The uniqueness of Cochrane’s “singular perspective” mentioned above informs many of the lyrics on tracks included on the new album. The second single, “Vic,” for example, is an unconventional post-love letter of sorts to an ex, in which Cochrane touches on some of the insights gained in hindsight and self examination and wishes the subject well. “But I Don’t Know Myself (Suddenly)” addresses the trepidation incited by but also necessity for a break-up, when you begin to realize the person you are does not fit with who your partner is and what they need. “Starstruck,” on the other hand, is a dreamy ode to the affectionate emotions inspired by a new love. And creative process and self doubt are present within the deceivingly lighthearted sounding, “Carousel V4.2.”
While Milk Mountain contains songs that delve into Cochrane’s personal relationships and journey, which is very valuable to the record’s ability to authentically communicate and elicit response, it also is a record that transcends even as it embraces the specific. In an auditory sense, that may be in part due to Cochrane’s philosophy of building soundscapes based on prioritizing frequencies above surface elements like execution.
“…If I want to accomplish a particular feeling, I will think about what areas of the sonic field make me feel that way and the melody and the instrumentation will just grow out of that,” Cochrane explains.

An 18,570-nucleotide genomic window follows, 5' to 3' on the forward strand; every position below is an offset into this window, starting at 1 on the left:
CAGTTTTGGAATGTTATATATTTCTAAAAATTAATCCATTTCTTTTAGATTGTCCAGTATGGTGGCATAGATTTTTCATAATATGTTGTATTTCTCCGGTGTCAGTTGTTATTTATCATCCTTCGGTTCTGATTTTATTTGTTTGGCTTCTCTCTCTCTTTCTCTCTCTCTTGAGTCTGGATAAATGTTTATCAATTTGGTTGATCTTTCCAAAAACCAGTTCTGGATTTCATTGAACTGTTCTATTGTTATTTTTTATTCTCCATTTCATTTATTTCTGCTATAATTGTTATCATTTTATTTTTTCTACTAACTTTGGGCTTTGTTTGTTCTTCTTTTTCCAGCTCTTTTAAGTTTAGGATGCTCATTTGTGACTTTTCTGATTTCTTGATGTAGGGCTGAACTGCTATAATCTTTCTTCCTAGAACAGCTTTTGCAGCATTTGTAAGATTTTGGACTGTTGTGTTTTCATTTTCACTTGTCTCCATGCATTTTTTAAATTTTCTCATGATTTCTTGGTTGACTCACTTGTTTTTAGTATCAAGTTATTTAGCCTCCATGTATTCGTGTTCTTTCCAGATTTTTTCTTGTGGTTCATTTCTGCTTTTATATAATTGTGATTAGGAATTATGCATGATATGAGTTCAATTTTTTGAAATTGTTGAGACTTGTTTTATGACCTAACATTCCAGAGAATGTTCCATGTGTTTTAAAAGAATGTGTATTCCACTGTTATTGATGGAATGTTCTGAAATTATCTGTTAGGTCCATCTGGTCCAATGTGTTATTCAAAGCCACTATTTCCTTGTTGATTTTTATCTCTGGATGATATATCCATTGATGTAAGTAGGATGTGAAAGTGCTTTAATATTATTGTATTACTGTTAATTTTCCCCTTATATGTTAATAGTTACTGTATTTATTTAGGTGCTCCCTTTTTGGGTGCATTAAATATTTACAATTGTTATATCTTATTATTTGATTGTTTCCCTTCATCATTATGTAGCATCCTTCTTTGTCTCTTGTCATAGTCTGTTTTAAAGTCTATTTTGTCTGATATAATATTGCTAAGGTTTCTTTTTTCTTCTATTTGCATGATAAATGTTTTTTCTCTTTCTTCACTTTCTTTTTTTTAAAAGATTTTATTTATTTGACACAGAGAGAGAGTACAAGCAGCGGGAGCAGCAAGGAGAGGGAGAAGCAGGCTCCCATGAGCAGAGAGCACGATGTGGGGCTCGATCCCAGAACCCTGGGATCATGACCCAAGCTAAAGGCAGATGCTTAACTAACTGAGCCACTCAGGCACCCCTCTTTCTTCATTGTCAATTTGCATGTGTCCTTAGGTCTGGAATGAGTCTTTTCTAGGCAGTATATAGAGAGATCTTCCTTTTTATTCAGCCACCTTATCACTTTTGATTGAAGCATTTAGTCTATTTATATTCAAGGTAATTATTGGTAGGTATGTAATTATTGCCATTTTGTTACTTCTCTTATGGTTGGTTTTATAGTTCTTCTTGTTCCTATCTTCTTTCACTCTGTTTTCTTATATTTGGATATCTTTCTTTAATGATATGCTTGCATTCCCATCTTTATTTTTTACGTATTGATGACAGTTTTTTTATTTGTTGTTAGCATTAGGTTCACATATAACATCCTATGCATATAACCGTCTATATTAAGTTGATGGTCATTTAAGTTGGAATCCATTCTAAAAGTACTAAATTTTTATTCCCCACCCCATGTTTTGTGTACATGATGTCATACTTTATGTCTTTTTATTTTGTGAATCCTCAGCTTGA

It is common knowledge that music is a big stimulator of the math side of our brains. It may seem wild to think of anything that could be related to scholastics at a 36? show. I always find myself reminded of genuine (as in gritty no holds barred) punk while 36? is playing live – which has a lot less to do with the sound than the insane intense, raw energy that is like love and a punch to the face all wrapped up together – actually, quite fitting considering Cochrane’s description of playing live as “a surreal whirlwind of emotions. I have no idea what is happening when I am on stage. I just try to stay in the moment, feel everything, and drink enough water.”
However, if you are a fan of 36? and have taken the time to really listen, especially over and over from different emotional states, it will come as no surprise that their music originates from such a rich combination of math, philosophy, and emotive fire creating a transcendent experience that is both heady and thoughtful, as well as physically immediate.
36? recently signed with record label File Under: Music. Personally, I was very pleased to hear that the label has, “been wonderful allies for [36?] in putting out [their] vision for the record,” because it would be nothing short of tragic not to allow them full creative headway. In fact, one of the tracks on the album, “EZFM,” is an ironically catchy tune about not wanting to be told what kind of songs to write, while the song “Island” could be deemed an anthem for freedom of lifestyle and expression. The benefit of a label, however, will allow Milk Mountain to have more reach, including an extensive tour following the record drop. With an updated lineup of 7 members, 36? is sure to blow the hair right off of audiences afar, while we in Calgary both cheer them on and miss their presence.
As the phenomenal people they are, the band wants to thank fans for their support and express their intense enthusiasm for the release of this record.
Do not miss your chance to celebrate this achievement with them, and experience 36? and friends live this Friday, March 22 at the Palomino, doors at 9 p.m.! And Milk Mountain will be available on vinyl with very 36?-esque artwork, so bring some dollars with you.